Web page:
</LocalTargetConnection>
Default N/A
Presence Optional
Type N/A

<LocalTargetConnection>/<Path> element

A path to the endpoint that is being targeted. The endpoint must refer to a proxy in the same organization and environment as the proxy making the call.

Use this instead of a <APIProxy>/<ProxyEndpoint> pair when you don't know -- or can't rely on -- the proxy name. The path might be a reliable target.

<LocalTargetConnection>
   <Path>/data-manager</Path>
</LocalTargetConnection>
Default N/A
Presence Optional
Type N/A

Schemas

See our Github repository samples for the most recent schemas.

Flow variables

Flow variables enable dynamic behavior of policies and Flows at runtime, based on HTTP headers, message content, or Flow context. The following predefined Flow variables are available after a Service Callout policy executes. For more information about Flow variables, see Variables reference.

Service Callouts have their own request and response, and you can access that data through variables. Because the main message is using the request.* and response.* variable prefixes, use the myrequest.* and calloutResponse.* prefixes (the defaults in the Service Callout configuration) to get message data specific to the Service Callout. The first example in the following table shows how you'd get HTTP headers in the Service Callout.

Variable Description

Following is an example of getting Service Callout request and response headers similar to how you would get headers from the main request and response.

calloutResponse.header.HeaderName

myRequest.header.HeaderName

where calloutResponse is the variable name for the Response in the Service Callout, and myRequest is the variable name for the Request. For example:

calloutResponse.header.Content-Length

returns the Content-Length header of the Service Callout response.

Scope: From the Service Callout forward
Type: String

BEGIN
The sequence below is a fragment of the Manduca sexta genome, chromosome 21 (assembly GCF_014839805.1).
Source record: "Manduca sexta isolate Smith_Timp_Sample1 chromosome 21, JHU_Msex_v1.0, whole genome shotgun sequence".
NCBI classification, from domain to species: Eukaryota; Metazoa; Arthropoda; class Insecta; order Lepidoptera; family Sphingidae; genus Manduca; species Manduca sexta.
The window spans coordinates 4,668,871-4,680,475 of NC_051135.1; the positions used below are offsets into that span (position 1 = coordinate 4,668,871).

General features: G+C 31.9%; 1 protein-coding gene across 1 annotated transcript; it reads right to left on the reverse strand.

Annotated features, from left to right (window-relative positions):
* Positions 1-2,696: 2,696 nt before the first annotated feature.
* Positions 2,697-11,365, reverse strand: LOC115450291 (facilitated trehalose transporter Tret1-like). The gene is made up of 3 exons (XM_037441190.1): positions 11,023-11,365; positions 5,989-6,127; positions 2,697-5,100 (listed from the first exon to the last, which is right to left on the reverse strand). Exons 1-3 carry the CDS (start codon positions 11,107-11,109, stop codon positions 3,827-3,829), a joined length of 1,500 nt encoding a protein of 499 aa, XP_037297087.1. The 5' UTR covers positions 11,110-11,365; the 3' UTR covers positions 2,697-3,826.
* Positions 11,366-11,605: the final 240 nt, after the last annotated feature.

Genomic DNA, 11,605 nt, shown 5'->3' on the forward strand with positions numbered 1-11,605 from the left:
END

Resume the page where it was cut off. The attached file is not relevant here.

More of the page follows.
Permission: Read/Write

A message header in the Service Callout request or response. For example, if the API proxy target is http://example.com, and the Service Callout target is http://mocktarget.apigee.net, these variables are the headers for the callout to http://mocktarget.apigee.net.

servicecallout.requesturi

Scope: From the Service Callout request forward
Type: String
Permission: Read/Write

The TargetEndpoint URI for a ServiceCallout policy. The URI is the TargetEndpoint URL without the protocol and domain specification.

servicecallout.{policy-name}.target.url

Scope: From the Service Callout request forward
Type: String
Permission: Read/Write

The target URL for a the Service Callout. 

calloutResponse.content

where calloutResponse is the <Response>variable name in the Service Callout configuration.

Scope: From the Service Callout response forward
Type: String
Permission: Read/Write

The response body from the Service Callout.

servicecallout.{policy-name}.expectedcn

Scope: From the Service Callout request forward
Type: String
Permission: Read/Write

The expected Common Name of the TargetEndpoint as referred to in a ServiceCallout policy. This is meaningful only when the TargetEndpoint refers to an TLS/SSL endpoint.

servicecallout.{policy-name}.failed

Scope: From the Service Callout response forward
Type: Boolean
Permission: Read/Write

Boolean indicating if the policy succeeded, false, or failed, true.

Error codes

Errors returned from Edge policies follow a consistent format as described in the Error code reference.

By default, Edge treats HTTP codes 4XX or 5XX as errors, and it treats HTTP codes 1XX, 2XX, 3XX as success. However, you can use the <HTTPTargetConnection> tag to configure your own set of HTTP codes that generate errors. See Fault handling for more.  

The Service Callout policy defines the following error codes. For guidance on handling errors, see Fault handling.

Error Code Message
ConnectionInfoMissing Connection information is missing in Step {0}
ExecutionFailed Execution of ServiceCallout {0} failed. Reason: {1}
RequestVariableIsNull ServiceCallout[{0}]: request variable {1} value is null
RequestVariableNotMessageType ServiceCallout[{0}]: request variable {1} value is not of type Message
RequestVariableNotRequestMessageType ServiceCallout[{0}]: request variable {1} value is not of type Request Message
ErrorResponseCode ResponseCode {0} is treated as error
InvalidTimeoutValue Invalid Timeout value {0}
URLMissing JSONToXML[{0}]: Output variable is not available.

 

Related topics

For working samples of API proxies, see the Samples reference.